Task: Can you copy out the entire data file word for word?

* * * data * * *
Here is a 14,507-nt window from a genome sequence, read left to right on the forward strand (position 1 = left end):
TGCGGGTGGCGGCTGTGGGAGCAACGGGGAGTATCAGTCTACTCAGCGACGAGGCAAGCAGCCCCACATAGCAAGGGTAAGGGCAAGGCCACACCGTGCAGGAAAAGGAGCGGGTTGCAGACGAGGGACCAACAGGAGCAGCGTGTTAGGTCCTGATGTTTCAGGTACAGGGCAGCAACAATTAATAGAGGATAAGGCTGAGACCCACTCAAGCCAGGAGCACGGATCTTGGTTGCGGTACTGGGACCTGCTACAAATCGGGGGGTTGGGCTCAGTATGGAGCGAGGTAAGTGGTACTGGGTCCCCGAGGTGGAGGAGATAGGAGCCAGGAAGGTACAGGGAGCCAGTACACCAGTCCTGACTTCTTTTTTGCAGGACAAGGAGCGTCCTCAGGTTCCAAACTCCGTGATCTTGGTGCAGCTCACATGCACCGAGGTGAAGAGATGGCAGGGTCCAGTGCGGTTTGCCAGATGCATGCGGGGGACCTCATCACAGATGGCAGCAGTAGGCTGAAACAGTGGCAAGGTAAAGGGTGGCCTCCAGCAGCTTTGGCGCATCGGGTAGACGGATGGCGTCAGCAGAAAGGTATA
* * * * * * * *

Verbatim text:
Here is a 14,507-nt window from a genome sequence, read left to right on the forward strand (position 1 = left end):
TGCGGGTGGCGGCTGTGGGAGCAACGGGGAGTATCAGTCTACTCAGCGACGAGGCAAGCAGCCCCACATAGCAAGGGTAAGGGCAAGGCCACACCGTGCAGGAAAAGGAGCGGGTTGCAGACGAGGGACCAACAGGAGCAGCGTGTTAGGTCCTGATGTTTCAGGTACAGGGCAGCAACAATTAATAGAGGATAAGGCTGAGACCCACTCAAGCCAGGAGCACGGATCTTGGTTGCGGTACTGGGACCTGCTACAAATCGGGGGGTTGGGCTCAGTATGGAGCGAGGTAAGTGGTACTGGGTCCCCGAGGTGGAGGAGATAGGAGCCAGGAAGGTACAGGGAGCCAGTACACCAGTCCTGACTTCTTTTTTGCAGGACAAGGAGCGTCCTCAGGTTCCAAACTCCGTGATCTTGGTGCAGCTCACATGCACCGAGGTGAAGAGATGGCAGGGTCCAGTGCGGTTTGCCAGATGCATGCGGGGGACCTCATCACAGATGGCAGCAGTAGGCTGAAACAGTGGCAAGGTAAAGGGTGGCCTCCAGCAGCTTTGGCGCATCGGGTAGACGGATGGCGTCAGCAGAAAGGTATA